Applied behavioral analyses therapy (ABA) applies a tool that behavioral analyses use called ABC – Antecedent, behavior, consequence. This is a technique used in many behavioral therapies and is the foundation of why we do what we do, as human beings.
Every single parent has a behavior that we would like to change in our child, even if they aren’t Autistic. We wish they would put their socks away, not tantrum, go to bed on time or do their homework without being asked. As parents we negotiate, punish and set boundaries to help our child achieve the behaviors they need once they enter the world without us. ABC breaks down these behaviors into three parts to help us analyze and get the results we’re looking for.
If you’ve ever wondered why you’ve told your child 100 times not to do something? And think you’re setting the right punishment or reward for the behavior but are getting nowhere? Perhaps you aren’t looking at the antecedent.
What is an Antecedent?
An antecedent is a stimulus that occurs before the negative behavior. Such as: an action, circumstance or persons presence. It cues or sets off a certain reaction. It moulds our behavior— which is why ABA therapists will look at this first. If you can change the antecedent, you can change the negative behavior your child is displaying.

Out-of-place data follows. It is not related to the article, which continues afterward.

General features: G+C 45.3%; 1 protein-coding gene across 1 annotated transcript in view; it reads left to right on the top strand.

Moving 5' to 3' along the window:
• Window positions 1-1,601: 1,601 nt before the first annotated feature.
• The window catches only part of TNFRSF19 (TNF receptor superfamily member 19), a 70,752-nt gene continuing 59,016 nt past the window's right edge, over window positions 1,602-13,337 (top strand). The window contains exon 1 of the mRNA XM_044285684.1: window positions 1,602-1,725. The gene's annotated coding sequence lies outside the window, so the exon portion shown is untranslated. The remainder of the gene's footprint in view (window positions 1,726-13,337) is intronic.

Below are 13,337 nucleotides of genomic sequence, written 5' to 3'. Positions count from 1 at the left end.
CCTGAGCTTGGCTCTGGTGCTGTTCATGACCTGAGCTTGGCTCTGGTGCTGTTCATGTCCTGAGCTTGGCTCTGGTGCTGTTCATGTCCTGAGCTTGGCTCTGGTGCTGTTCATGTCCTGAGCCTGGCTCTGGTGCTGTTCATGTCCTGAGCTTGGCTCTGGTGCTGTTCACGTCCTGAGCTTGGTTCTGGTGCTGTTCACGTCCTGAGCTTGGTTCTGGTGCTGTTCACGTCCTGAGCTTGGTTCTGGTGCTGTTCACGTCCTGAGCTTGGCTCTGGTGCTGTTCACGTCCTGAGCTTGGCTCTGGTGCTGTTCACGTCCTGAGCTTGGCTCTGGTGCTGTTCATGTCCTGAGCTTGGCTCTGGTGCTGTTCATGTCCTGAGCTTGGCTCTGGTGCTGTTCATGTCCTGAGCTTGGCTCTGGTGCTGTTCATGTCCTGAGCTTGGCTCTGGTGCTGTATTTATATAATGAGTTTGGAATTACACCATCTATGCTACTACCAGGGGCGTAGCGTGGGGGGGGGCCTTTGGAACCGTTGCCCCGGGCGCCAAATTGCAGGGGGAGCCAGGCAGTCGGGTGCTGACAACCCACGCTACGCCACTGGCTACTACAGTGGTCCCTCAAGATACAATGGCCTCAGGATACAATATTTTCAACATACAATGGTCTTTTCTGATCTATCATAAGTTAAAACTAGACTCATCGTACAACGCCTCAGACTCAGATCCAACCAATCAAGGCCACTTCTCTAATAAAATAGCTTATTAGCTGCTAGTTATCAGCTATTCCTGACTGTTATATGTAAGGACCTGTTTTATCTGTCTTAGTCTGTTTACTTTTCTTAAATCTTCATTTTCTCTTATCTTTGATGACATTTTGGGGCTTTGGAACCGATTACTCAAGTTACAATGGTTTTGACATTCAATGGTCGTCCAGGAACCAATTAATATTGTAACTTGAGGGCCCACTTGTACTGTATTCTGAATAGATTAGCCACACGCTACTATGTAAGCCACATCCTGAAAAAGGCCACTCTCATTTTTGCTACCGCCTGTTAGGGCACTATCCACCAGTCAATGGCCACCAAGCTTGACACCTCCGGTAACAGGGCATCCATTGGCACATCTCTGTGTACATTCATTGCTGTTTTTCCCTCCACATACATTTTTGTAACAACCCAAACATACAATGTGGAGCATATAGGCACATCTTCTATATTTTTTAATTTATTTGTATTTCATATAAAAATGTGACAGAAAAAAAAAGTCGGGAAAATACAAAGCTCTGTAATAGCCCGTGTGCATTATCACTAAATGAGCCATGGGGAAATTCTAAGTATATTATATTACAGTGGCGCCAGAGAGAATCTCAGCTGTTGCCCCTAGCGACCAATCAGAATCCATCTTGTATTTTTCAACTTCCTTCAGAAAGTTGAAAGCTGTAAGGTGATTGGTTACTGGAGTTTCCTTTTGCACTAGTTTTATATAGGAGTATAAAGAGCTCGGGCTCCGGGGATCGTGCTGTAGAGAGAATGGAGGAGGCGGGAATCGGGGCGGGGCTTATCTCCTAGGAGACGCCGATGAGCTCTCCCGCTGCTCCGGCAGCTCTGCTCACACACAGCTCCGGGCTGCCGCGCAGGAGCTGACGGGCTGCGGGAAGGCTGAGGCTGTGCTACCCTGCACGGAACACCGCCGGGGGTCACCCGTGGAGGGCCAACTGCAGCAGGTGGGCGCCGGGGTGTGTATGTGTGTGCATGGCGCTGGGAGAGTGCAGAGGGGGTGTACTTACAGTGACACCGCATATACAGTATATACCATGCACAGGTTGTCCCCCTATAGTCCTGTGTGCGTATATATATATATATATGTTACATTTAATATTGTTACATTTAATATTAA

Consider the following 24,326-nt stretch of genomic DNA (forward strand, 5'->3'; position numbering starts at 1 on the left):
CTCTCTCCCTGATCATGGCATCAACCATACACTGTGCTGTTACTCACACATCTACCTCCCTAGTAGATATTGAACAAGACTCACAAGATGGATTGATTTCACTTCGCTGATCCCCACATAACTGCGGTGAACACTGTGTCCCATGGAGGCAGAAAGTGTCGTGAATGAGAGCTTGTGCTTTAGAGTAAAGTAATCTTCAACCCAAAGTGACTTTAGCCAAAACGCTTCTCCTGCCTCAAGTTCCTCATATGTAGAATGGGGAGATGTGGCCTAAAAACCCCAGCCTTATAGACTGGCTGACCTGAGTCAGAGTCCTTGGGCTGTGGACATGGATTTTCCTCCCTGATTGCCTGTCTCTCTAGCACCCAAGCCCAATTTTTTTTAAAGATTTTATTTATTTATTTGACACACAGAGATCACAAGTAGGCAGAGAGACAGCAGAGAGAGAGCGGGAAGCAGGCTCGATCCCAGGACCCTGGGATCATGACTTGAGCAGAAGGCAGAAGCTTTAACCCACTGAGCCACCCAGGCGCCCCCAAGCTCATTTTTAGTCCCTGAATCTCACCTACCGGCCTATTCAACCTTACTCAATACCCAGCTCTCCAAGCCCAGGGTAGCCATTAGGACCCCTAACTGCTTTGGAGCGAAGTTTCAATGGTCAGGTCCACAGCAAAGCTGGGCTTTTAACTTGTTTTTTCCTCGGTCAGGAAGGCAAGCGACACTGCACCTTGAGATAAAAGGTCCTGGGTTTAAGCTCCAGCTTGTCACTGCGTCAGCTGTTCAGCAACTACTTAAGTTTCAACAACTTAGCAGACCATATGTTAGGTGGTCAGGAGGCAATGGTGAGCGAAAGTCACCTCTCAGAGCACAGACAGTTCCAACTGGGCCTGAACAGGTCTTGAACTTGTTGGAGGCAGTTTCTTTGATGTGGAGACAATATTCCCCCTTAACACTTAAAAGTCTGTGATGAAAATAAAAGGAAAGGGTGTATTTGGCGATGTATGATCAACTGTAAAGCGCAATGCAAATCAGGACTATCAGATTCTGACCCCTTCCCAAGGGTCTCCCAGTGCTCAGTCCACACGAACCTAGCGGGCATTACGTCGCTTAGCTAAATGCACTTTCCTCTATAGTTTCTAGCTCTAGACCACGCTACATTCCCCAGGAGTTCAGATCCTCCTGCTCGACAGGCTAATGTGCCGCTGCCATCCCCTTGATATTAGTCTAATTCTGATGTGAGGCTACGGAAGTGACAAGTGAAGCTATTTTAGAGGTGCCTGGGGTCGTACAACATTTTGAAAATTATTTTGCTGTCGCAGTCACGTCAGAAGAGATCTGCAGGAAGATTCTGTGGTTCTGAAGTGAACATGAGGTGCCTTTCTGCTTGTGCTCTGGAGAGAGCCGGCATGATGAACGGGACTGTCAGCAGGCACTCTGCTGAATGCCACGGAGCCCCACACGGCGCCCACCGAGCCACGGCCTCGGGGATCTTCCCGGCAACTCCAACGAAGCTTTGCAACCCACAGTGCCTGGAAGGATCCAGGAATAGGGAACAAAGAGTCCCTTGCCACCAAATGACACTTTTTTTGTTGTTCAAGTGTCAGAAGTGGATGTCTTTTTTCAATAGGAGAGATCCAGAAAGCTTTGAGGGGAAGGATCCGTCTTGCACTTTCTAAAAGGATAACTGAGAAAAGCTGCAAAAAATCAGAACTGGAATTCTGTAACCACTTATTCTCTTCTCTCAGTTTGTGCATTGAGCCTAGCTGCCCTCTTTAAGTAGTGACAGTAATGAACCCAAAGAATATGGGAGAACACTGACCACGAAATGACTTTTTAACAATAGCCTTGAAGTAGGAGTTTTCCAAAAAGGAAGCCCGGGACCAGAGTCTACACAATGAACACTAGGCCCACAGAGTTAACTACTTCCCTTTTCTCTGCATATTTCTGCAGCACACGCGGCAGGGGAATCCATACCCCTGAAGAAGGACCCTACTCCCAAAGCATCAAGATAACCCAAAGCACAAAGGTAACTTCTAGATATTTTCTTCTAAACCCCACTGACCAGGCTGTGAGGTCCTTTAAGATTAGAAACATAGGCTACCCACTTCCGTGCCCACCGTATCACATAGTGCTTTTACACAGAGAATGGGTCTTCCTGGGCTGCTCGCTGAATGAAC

Here is an example of why looking at an antecedent can help…
A child is asked to sit in circle time during class. Instead, the child sits in the corner and waits for the teacher to drag the child back to the circle. The child continues this behavior until the teacher makes him sit at her feet as punishment.
In this scenario the child appears to not be interested in circle time and so is reprimanded and forced to so he doesn’t escape the situation. But look closer and you can see the real reason the child is running from the circle. To sit next to the teacher! If the teacher changed the antecedent (where the child is asked to sit in circle time) and instead asks the child to sit next to her, she could avoid this situation all together.
Behaviors occur in situations where they are reinforced; this is important to remember because rewarding a child works better than punishing them. So if you redirect the child to something else (in this case sitting next to the teacher), and interfere with the trigger or antecedent, over time the child’s behavior will be reduced.
Antecedents help us to remember to look at the root of the issue so we can turn the situation into a positive that helps our child function better in the world. And that’s why an ABA therapist will look closely at your child’s ABC’s.